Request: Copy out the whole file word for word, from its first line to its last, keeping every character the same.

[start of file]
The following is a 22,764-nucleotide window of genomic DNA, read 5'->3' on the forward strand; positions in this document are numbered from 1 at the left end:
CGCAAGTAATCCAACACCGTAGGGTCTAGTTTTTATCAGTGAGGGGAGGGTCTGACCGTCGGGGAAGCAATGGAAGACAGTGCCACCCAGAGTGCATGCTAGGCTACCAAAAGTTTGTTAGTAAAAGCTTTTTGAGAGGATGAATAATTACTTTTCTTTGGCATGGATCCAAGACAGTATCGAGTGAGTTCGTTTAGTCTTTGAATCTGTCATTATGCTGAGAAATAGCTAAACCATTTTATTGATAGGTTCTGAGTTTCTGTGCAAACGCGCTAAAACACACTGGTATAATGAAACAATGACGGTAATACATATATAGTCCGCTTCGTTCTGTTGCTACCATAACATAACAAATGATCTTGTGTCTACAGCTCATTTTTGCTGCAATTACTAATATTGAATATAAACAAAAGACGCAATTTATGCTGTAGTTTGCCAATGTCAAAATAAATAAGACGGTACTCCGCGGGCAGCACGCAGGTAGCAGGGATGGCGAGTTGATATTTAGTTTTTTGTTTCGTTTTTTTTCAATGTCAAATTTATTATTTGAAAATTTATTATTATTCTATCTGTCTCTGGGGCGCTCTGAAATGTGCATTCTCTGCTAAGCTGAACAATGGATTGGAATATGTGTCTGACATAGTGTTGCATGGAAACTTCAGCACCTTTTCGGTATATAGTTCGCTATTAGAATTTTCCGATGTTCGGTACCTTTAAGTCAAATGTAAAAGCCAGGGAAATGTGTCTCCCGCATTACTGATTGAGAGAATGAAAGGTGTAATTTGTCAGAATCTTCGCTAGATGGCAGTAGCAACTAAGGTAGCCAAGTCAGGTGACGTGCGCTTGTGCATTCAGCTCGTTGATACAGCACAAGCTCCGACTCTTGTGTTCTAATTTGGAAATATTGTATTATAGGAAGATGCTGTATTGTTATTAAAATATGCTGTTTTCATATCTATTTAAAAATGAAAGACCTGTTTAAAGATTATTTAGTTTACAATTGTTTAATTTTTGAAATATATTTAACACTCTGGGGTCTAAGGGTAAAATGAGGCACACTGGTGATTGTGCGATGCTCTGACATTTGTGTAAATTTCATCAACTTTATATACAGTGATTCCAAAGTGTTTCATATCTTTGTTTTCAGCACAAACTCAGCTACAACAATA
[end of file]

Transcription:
The following is a 22,764-nucleotide window of genomic DNA, read 5'->3' on the forward strand; positions in this document are numbered from 1 at the left end:
CGCAAGTAATCCAACACCGTAGGGTCTAGTTTTTATCAGTGAGGGGAGGGTCTGACCGTCGGGGAAGCAATGGAAGACAGTGCCACCCAGAGTGCATGCTAGGCTACCAAAAGTTTGTTAGTAAAAGCTTTTTGAGAGGATGAATAATTACTTTTCTTTGGCATGGATCCAAGACAGTATCGAGTGAGTTCGTTTAGTCTTTGAATCTGTCATTATGCTGAGAAATAGCTAAACCATTTTATTGATAGGTTCTGAGTTTCTGTGCAAACGCGCTAAAACACACTGGTATAATGAAACAATGACGGTAATACATATATAGTCCGCTTCGTTCTGTTGCTACCATAACATAACAAATGATCTTGTGTCTACAGCTCATTTTTGCTGCAATTACTAATATTGAATATAAACAAAAGACGCAATTTATGCTGTAGTTTGCCAATGTCAAAATAAATAAGACGGTACTCCGCGGGCAGCACGCAGGTAGCAGGGATGGCGAGTTGATATTTAGTTTTTTGTTTCGTTTTTTTTCAATGTCAAATTTATTATTTGAAAATTTATTATTATTCTATCTGTCTCTGGGGCGCTCTGAAATGTGCATTCTCTGCTAAGCTGAACAATGGATTGGAATATGTGTCTGACATAGTGTTGCATGGAAACTTCAGCACCTTTTCGGTATATAGTTCGCTATTAGAATTTTCCGATGTTCGGTACCTTTAAGTCAAATGTAAAAGCCAGGGAAATGTGTCTCCCGCATTACTGATTGAGAGAATGAAAGGTGTAATTTGTCAGAATCTTCGCTAGATGGCAGTAGCAACTAAGGTAGCCAAGTCAGGTGACGTGCGCTTGTGCATTCAGCTCGTTGATACAGCACAAGCTCCGACTCTTGTGTTCTAATTTGGAAATATTGTATTATAGGAAGATGCTGTATTGTTATTAAAATATGCTGTTTTCATATCTATTTAAAAATGAAAGACCTGTTTAAAGATTATTTAGTTTACAATTGTTTAATTTTTGAAATATATTTAACACTCTGGGGTCTAAGGGTAAAATGAGGCACACTGGTGATTGTGCGATGCTCTGACATTTGTGTAAATTTCATCAACTTTATATACAGTGATTCCAAAGTGTTTCATATCTTTGTTTTCAGCACAAACTCAGCTACAACAATA